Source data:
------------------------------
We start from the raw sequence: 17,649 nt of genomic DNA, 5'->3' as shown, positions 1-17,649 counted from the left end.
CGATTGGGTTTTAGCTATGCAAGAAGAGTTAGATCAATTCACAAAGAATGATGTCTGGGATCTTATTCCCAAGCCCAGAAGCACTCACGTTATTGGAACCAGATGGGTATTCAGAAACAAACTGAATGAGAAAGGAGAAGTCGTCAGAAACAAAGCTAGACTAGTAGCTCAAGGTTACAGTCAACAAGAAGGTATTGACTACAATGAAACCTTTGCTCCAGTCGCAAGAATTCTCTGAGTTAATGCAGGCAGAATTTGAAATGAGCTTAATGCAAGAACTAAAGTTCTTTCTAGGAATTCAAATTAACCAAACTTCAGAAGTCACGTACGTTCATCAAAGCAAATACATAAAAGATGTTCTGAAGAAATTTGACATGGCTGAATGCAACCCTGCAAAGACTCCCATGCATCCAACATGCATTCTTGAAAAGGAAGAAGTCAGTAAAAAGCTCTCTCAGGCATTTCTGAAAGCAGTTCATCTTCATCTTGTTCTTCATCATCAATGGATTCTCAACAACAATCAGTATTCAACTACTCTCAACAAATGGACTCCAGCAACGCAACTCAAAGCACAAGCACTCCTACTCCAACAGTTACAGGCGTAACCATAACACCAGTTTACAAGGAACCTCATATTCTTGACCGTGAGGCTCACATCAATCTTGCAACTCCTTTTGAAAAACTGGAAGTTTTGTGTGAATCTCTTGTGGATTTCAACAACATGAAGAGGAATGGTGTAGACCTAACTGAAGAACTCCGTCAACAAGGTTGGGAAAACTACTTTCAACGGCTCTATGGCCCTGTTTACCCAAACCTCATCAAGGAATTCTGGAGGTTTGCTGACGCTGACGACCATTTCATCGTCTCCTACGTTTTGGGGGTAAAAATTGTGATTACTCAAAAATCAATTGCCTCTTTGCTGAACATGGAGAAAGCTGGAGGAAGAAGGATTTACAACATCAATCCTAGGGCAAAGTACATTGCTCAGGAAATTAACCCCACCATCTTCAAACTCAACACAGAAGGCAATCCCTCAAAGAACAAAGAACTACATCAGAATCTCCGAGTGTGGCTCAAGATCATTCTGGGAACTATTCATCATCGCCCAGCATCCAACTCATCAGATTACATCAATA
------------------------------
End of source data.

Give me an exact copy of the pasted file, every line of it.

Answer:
We start from the raw sequence: 17,649 nt of genomic DNA, 5'->3' as shown, positions 1-17,649 counted from the left end.
CGATTGGGTTTTAGCTATGCAAGAAGAGTTAGATCAATTCACAAAGAATGATGTCTGGGATCTTATTCCCAAGCCCAGAAGCACTCACGTTATTGGAACCAGATGGGTATTCAGAAACAAACTGAATGAGAAAGGAGAAGTCGTCAGAAACAAAGCTAGACTAGTAGCTCAAGGTTACAGTCAACAAGAAGGTATTGACTACAATGAAACCTTTGCTCCAGTCGCAAGAATTCTCTGAGTTAATGCAGGCAGAATTTGAAATGAGCTTAATGCAAGAACTAAAGTTCTTTCTAGGAATTCAAATTAACCAAACTTCAGAAGTCACGTACGTTCATCAAAGCAAATACATAAAAGATGTTCTGAAGAAATTTGACATGGCTGAATGCAACCCTGCAAAGACTCCCATGCATCCAACATGCATTCTTGAAAAGGAAGAAGTCAGTAAAAAGCTCTCTCAGGCATTTCTGAAAGCAGTTCATCTTCATCTTGTTCTTCATCATCAATGGATTCTCAACAACAATCAGTATTCAACTACTCTCAACAAATGGACTCCAGCAACGCAACTCAAAGCACAAGCACTCCTACTCCAACAGTTACAGGCGTAACCATAACACCAGTTTACAAGGAACCTCATATTCTTGACCGTGAGGCTCACATCAATCTTGCAACTCCTTTTGAAAAACTGGAAGTTTTGTGTGAATCTCTTGTGGATTTCAACAACATGAAGAGGAATGGTGTAGACCTAACTGAAGAACTCCGTCAACAAGGTTGGGAAAACTACTTTCAACGGCTCTATGGCCCTGTTTACCCAAACCTCATCAAGGAATTCTGGAGGTTTGCTGACGCTGACGACCATTTCATCGTCTCCTACGTTTTGGGGGTAAAAATTGTGATTACTCAAAAATCAATTGCCTCTTTGCTGAACATGGAGAAAGCTGGAGGAAGAAGGATTTACAACATCAATCCTAGGGCAAAGTACATTGCTCAGGAAATTAACCCCACCATCTTCAAACTCAACACAGAAGGCAATCCCTCAAAGAACAAAGAACTACATCAGAATCTCCGAGTGTGGCTCAAGATCATTCTGGGAACTATTCATCATCGCCCAGCATCCAACTCATCAGATTACATCAATA